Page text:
Last modified: 2020-04-04 by ivan sache
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The municipality of Recas (4,206 inhabitants in 2018; 3,100 ha; municipal website) is located 30 km north of Toledo and 20 k south-west of Illescas.
Recas originates in an Hispano-Roman settlement established in the 3rd century in La Peronilla, close to river Guadarrama; fragments of mosaics from a villa dated to the 4th century were excavated.
The Muslims erected the castle of Canales on a hill overlooking the river and the road connecting Segovia and Toledo. A village developed nearby, mostly settled by the former inhabitants of La Peronilla, which had been destroyed and abandoned during the wars. Canales is documented in Arab chronicles; in 930, the inhabitants pledged allegiance to Abd-Al-Rahman III, who besieged Toledo to suppress a Mozarab revolt.
The first significant settlement established near Canales was named Rekab, an Arab world meaning "a caravan", which indicates that the place was a zone of caravan transit during the Muslim period. In the 10th century, most of the inhabitants of Rekab were killed by disease, the Mozarab survivors founded another settlement named Rekachil, a diminutive form of Rekal.
Alfonso VI conquered Canales in 1085. The town was occupied in 1109 / 1119 by the Almoravids, who could not seize the fortress. Afterwards, Canales and Rekachil were deserted, while a new settlement, named Recas, was formed.
In 1143, Alfonso VI offered the castle of Canales to Raimundo, Archbishop of Toledo, as stated in a Bull signed by Pope Eugen III. The castle's jurisdiction included Recas, Rekachil, Bobadilla, and Zodorum. A series of Bulls dated 1161, 1186, and 1192, describe Canales as a "fortified town". A Bull signed in 1210 by Innocent III names Canales as a stronghold of the Kingdom of Toledo. Destroyed in 1350-1369 by Peter I, the fortress was re-established by Pedro Tenorio, Archbishop of Toledo (1377-1399).
In the 14th century, the road lost its significance, being superseded by a road heading to Illescas; this caused the abandon of the fortress of Canales, which was declared depopulated in the 15th century and, in 1517, ruined. The title of Archpriest of Canales was maintained, although the priest resided in Torrijos.
Recas was transferred in 1571 to Joaquín Sobremonte y Carnero, lord of Villafranca de Gaytán. Granted in 1627 the status of villa, Recas was soled by Philip III to Luis Gaitán Ayala. At the end of the 17th century, Recas constituted a proper municipality (c. 3,000 ha), with jurisdiction over the castle of Canales, Bujadazán, Majazul de Arriba, and Majazul de Abajo.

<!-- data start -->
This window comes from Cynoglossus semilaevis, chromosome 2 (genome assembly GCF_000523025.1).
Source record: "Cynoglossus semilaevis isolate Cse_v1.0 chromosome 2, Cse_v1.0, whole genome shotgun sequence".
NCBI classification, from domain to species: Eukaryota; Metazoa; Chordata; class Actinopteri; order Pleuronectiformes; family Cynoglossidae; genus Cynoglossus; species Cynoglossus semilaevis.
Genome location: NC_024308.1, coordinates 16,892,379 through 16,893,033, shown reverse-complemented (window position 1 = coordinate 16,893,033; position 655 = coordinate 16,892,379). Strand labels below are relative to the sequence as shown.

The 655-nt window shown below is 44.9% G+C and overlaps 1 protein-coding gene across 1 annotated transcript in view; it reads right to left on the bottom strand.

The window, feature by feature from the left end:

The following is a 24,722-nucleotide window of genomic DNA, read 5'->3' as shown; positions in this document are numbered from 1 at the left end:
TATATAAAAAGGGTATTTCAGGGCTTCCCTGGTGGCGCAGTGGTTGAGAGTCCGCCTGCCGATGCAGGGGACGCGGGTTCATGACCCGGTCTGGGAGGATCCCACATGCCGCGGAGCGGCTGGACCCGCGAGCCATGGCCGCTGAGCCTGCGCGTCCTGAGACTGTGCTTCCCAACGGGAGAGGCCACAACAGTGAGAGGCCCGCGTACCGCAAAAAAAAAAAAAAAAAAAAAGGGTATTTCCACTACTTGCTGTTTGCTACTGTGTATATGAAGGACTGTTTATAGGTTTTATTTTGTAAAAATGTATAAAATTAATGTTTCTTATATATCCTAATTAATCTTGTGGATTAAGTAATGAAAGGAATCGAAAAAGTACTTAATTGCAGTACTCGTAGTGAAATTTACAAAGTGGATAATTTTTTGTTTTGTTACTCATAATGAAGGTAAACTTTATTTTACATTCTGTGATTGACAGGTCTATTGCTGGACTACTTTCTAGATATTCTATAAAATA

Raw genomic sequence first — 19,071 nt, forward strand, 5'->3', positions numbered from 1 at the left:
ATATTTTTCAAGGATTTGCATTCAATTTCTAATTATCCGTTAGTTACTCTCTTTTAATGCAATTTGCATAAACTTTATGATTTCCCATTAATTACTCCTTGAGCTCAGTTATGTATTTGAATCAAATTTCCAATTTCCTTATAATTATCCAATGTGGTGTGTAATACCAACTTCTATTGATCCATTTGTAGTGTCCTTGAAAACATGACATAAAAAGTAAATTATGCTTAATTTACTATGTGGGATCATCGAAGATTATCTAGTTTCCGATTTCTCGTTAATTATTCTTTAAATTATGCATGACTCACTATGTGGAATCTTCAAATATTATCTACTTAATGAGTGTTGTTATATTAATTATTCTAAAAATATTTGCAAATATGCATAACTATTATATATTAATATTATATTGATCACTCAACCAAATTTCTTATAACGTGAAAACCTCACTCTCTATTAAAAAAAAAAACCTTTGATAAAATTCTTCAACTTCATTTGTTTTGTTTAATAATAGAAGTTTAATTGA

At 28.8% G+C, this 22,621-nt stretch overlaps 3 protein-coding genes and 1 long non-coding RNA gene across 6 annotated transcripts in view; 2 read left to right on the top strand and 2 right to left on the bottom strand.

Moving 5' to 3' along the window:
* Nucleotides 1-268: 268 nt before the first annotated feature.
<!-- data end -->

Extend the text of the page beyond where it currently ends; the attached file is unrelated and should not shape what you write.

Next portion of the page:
The title of "Preferred Child" of Recas was granted on 24 December 1928 to Dr. César Cabañas Caballero (1862-1930). A noted surgeon, Cabañas worked at the San Carlos Hospital in Madrid from 1890 to 1925, being appointed its director in 1922.
In 1921, Cabañas offered a painting representing St. John the Baptist, attibuted to El Greco, to the Prado Museum in Madrid (inventory number No. 2,444). During a visit to the museum, the king asked about the Knight (caballero) César Cabañas; a fierce Republican, the surgeon accepted, however, to be decorated by the king and to meet him. He wanted to offer "work rather than charity, culture rather than ignorance, machinery facilitating progress and making human labor producive".
On 19 November 1928, Cabañas created in Recas the Doctor Cabañas Foundation, aimed at providing low-rate credit to the poor families of the town. He bequeathed to his birth town funds and plots that allowed the building of a four-class school, a freshwater fountain, a wash house equipped with 20 pipes, and a fresh vegetable and fruit market.
Recas inaugurated on 27 June 2014 the Municipal Mineral Collection "D. Antonio Barahona Ortiz", offered by Antonio Barahona Ortiz (b. 1937), a Recas-borne amateur mineralogist.
Barahona supplied specimens of new minerals founded at the Dolores prospect (Murcia), which were named barahonaite-(Fe) and barahonaite-(Al) by J. Viñals et al. The physical, chemical, and X-ray properties of barahonaite-(Fe) and barahonaite-(Al) suggest a relationship to the smolianinovite group, and a close relationship between attikaite and barahonaite-(Al). The name and minerals were approved by the IMA (No. 2006-51 and 2006-52)
[P.C. Piilonen, G. Poirier, K.T. Tait. 2008. New Mineral Names. American Mineralogist 93, 1941-1946]
Ivan Sache, 10 September 2019
The flag and arms of Recas are prescribed by an Order issued on 1 March 1991 by the Government of Castilla-La Mancha and published on 13 March 1991 in the official gazette of Castilla-La Mancha, No. 21, pp. 886-887 (text).
The flag is described as follows:
Flag: Horizontally divided in the middle, the upper stripe, purple, the lower, green; along the hoist, a yellow triangle charged in the center with an olive tree in full colors.
Coat of arms: Spanish shield. Per pale, 1. Vert a tower or, 2. Purpure a Mozarab cross or. Grafted in base, Or an olive tree proper eradicated. The shield surmounted by a Royal crown closed.
The olive tree recalls the town's patrpon saint, the Olive Virgin. and the millenary olive tree still growing outside the town. Before the Muslim invasion, a chapel dedicated to the Virgin was built close to the tree. During he Muslim rule, the Visigoths hid the Christian sacred objects in the dense canopy of the tree.
John II ordered the building of a Franciscan convent dedicated to the Olive Virgin. After the suppression of the convent, the statue of the Olive Virgin was brought to Recas. In the 20th century, the parish priest, José María Gómez Jane, built an altar on an esplanade near the olive tree. A bronze sculpture portraying the patron saint was offered in 2004 by a local family.
Ivan Sache, 11 September 2019